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United States Patent 9,366,979
Li ,   et al. June 14, 2016

Robust phase inversion emulsification process for polyester latex production

Abstract

The disclosure provides robust phase inversion emulsification (PIE) processes, which produces polyester latex particles having particle size distributions with high centering capability indexes (Cpk), for the preparation of toners of good quality.


Inventors: Li; Shigeng (Webster, NY), Qiu; Shigang (Toronto, CA), Nguyen; Peter Van (Webster, NY), Grillo; Amy Avolia (Rochester, NY), Cheng; Chieh-Min (Rochester, NY)
Applicant:
Name City State Country Type

XEROX CORPORATION

Norwalk

CT

US
Assignee: XEROX CORPORATION (Norwalk, CT)
Family ID: 1000001908228
Appl. No.: 14/245,926
Filed: April 4, 2014


Prior Publication Data

Document IdentifierPublication Date
US 20150286156 A1Oct 8, 2015

Current U.S. Class: 1/1
Current CPC Class: G03G 9/0804 (20130101); G03G 9/08795 (20130101); G03G 9/08797 (20130101)
Current International Class: G03G 9/087 (20060101); G03G 9/08 (20060101)

References Cited [Referenced By]

U.S. Patent Documents
7851549 December 2010 Sacripante et al.
2009/0155712 June 2009 Sacripante
2011/0200930 August 2011 Qiu et al.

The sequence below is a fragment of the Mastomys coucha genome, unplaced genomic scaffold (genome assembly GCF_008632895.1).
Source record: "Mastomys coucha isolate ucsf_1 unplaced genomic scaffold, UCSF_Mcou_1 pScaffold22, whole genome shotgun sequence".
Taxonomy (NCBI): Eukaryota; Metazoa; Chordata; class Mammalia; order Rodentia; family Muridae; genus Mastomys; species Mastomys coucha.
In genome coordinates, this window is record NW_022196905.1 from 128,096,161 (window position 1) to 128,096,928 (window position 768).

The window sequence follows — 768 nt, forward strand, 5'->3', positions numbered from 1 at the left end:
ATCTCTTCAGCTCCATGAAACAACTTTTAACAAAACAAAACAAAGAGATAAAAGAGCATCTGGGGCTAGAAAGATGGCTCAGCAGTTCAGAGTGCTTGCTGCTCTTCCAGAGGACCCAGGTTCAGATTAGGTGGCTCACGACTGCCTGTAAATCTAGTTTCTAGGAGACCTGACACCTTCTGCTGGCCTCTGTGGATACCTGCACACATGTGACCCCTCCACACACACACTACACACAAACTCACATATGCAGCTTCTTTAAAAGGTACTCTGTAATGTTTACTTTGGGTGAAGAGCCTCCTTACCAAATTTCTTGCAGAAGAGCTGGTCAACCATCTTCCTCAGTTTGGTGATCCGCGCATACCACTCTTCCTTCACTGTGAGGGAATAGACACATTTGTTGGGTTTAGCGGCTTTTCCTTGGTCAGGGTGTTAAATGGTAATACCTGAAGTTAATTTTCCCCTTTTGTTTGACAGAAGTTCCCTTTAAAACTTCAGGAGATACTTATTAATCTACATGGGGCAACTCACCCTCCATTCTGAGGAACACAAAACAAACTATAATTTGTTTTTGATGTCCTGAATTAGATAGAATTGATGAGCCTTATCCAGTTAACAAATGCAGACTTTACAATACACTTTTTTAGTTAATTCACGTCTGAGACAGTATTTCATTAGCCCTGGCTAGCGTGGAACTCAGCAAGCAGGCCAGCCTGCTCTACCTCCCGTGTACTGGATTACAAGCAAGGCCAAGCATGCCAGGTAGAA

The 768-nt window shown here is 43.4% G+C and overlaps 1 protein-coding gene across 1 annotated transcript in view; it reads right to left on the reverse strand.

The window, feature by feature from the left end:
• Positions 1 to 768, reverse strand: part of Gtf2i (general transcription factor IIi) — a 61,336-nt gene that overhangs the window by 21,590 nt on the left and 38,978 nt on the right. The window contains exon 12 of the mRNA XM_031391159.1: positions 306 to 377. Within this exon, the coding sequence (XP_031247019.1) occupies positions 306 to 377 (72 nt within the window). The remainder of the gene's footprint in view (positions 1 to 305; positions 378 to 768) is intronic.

Primary Examiner: Vajda; Peter
Attorney, Agent or Firm: Shimokaji IP

Claims



What is claimed is:

1. A phase inversion emulsification process for preparing latex particles comprising: contacting a polymer with a solvent and a neutralizing agent comprising adding the neutralizing agent in two separate steps, wherein the particles have a lower specification limit of from about 150 nm to about 200 nm, and wherein the particles have an upper specification limit of from about 200 nm to about 250 nm.

2. The process of claim 1, wherein the process has a Cpk of from about 0.8 to about 1.3.

3. The process of claim 1, wherein adding the neutralizing agent in two separate steps comprises adding the neutralizing agent in different amounts for each of the two separate steps.

4. The process of claim 1, wherein adding the neutralizing agent in two separate steps comprises adding the same neutralizing agent in each of the two separate steps.

5. The process of claim 1, wherein the adding the neutralizing agent in two separate steps comprises adding a different neutralizing agent in each of the two separate steps.

6. The process of claim 1, wherein the neutralizing agent is present at a neutralization ratio of from about 50% to about 150%.

7. The process of claim 1, further comprising contacting the polymer with water.

8. A phase inversion emulsification process for preparing latex particles comprising: contacting a polymer with a solvent and a neutralizing agent wherein the neutralizing agent is added in a two step process comprising a first step of adding a first amount of the neutralizing agent and a second step of adding a second amount of the neutralizing agent, wherein the same neutralizing agent is added in the first step and in the second step wherein the neutralizing agent is present at a neutralization ratio of from about 50% to about 150%.

9. The process of claim 8, wherein the process has a Cpk of from about 0.8 to about 1.3.

10. The process of claim 8, wherein the solvent is present at a solvent ratio of from about 10% to about 100%.

11. The process of claim 8, wherein the solvent is present from about 20 weight % to about 100 weight % of the polymer.

12. The process of claim 8, wherein the polymer has an acid value of from about 10.0 to about 15.0.